Time has passed but nothing can dim the gratitude the family has to Swami and what He has done for them. The family continues to stay in Bangalore and will remain there till Pinku is reviewed.

On being asked what they would do after that the reply was surprising.

“Whatever has happened so far has happened with the Will of God. And what will happen, will also be His Will. We will make our efforts to get back to our normal life in our place but now we are sure that there will always be someone somewhere who will help us. Without that our child would not be with us today. Over the last one year, our child could never sleep well. He used to wake up during the nights and cry piteously. Only after the surgery did Pinku and his mother, have a restful sleep…If God can bring us this far, he will definitely show us a way.”

These words emerged from a tormented soul to whom neither destiny nor the world had a kind word. But when God decides that the time has come…well the story of Pinku says it all. In the face of all adversity Sanyasi Das did not lose faith. He had his self esteem and never subrogated himself to circumstance. The silent fortitude of Sarojini as she stood by her husband and child through all the adversity…a source of support and inspiration…never giving up… there is something to learn from both of them. They vindicate what Swami says, “What you meet in life is destiny. How you meet it is self effort.” Let us pray that not just this family but all those in pain and need of help receive it through the various images of God…we…His reflections…children of immortality.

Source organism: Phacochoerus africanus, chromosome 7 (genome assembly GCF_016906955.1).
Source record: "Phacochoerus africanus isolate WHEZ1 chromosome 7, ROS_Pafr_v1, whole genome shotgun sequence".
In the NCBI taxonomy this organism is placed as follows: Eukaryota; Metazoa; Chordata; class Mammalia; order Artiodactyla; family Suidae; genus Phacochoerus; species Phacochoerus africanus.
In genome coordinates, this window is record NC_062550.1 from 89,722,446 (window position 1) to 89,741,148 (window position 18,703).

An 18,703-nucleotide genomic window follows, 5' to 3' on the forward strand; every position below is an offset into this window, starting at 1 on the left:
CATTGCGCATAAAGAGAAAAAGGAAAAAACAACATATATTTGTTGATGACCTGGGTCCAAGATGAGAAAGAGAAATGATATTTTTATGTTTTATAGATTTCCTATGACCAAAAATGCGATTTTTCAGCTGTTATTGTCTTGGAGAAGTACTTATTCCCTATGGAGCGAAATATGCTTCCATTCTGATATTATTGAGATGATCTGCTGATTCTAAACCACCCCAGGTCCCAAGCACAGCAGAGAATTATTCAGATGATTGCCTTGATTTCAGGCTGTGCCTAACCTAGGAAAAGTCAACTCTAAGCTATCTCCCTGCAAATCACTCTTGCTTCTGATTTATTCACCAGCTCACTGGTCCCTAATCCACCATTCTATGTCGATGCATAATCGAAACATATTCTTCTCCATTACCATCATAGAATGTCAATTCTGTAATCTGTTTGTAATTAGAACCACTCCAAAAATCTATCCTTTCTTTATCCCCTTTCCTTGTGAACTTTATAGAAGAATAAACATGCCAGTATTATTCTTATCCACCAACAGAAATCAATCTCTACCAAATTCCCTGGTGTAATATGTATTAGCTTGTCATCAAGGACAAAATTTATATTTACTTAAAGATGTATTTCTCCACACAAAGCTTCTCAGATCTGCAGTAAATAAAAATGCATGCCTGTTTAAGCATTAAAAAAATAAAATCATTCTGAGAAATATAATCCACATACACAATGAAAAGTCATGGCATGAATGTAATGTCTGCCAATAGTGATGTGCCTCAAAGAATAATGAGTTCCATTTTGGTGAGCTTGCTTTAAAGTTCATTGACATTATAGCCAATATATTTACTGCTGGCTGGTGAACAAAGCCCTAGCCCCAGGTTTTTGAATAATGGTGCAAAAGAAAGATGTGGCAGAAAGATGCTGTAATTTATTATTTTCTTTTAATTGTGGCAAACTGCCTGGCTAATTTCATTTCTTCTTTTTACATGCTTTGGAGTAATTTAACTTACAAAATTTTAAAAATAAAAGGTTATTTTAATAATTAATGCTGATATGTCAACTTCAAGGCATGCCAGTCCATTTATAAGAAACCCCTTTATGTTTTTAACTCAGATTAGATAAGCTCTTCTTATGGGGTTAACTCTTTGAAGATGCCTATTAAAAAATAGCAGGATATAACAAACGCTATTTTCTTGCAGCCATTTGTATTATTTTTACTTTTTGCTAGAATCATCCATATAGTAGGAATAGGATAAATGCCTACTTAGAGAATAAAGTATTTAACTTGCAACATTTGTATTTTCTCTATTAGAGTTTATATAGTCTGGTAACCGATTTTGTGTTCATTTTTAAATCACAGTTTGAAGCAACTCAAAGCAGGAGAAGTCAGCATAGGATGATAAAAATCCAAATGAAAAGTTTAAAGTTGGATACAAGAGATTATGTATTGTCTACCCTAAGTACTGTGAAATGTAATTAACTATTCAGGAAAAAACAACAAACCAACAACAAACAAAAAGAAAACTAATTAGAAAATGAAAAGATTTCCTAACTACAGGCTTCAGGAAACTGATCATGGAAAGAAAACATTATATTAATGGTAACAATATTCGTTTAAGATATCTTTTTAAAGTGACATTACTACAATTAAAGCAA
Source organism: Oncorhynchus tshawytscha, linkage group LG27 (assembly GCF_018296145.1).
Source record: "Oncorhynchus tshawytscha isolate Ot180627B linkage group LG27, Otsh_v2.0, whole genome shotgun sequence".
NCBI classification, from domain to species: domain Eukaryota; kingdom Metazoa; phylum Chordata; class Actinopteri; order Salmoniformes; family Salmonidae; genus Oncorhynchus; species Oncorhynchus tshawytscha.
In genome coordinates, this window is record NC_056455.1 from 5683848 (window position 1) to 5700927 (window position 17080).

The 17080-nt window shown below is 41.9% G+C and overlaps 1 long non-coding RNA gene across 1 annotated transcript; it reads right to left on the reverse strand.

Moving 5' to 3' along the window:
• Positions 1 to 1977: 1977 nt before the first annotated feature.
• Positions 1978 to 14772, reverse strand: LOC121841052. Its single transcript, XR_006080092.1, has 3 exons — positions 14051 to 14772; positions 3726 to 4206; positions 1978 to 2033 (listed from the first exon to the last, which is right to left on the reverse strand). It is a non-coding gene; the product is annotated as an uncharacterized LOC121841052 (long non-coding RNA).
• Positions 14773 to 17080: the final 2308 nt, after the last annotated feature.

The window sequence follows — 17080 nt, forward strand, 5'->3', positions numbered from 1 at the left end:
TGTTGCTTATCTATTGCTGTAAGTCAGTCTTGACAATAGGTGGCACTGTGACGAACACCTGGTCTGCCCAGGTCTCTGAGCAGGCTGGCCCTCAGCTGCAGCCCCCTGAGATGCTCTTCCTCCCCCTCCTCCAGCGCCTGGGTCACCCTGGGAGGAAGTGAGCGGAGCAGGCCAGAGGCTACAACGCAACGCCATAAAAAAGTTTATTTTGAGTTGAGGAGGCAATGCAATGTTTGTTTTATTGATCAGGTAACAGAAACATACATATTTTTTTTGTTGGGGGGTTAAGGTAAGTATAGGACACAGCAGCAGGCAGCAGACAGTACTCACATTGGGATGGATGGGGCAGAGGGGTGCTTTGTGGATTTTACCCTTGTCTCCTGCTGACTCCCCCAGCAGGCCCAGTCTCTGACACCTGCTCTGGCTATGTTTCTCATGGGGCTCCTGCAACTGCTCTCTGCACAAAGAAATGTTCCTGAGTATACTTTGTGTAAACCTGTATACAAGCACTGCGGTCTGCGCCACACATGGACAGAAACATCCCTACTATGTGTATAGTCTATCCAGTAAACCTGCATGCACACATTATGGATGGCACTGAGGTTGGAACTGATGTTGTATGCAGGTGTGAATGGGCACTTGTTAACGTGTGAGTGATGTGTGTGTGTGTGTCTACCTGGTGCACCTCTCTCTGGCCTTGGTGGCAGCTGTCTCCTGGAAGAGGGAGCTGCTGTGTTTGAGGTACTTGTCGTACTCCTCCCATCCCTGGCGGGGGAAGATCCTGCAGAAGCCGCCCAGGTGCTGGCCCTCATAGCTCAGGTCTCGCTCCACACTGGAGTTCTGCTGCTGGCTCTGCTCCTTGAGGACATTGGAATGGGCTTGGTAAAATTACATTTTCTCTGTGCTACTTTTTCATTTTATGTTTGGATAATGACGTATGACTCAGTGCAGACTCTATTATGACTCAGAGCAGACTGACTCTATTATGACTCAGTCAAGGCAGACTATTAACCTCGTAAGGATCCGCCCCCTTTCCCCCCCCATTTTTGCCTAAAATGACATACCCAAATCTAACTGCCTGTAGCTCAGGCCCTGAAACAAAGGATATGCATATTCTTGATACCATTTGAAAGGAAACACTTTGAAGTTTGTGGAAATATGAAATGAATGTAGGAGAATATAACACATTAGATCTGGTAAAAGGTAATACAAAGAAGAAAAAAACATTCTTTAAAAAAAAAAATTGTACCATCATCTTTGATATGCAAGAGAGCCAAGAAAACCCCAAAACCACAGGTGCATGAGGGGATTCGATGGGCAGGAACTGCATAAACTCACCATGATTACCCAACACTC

Dear Reader, how did you like this story? Would you like more of such patient stories in this section of our magazine? Do you have any suggestions for our 'Healing Touch' section which will help you better? Please let us know at Please mention your name and country when you write to us.

– Heart2Heart Team

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Vol 4 Issue 09 - SEPTEMBER 2006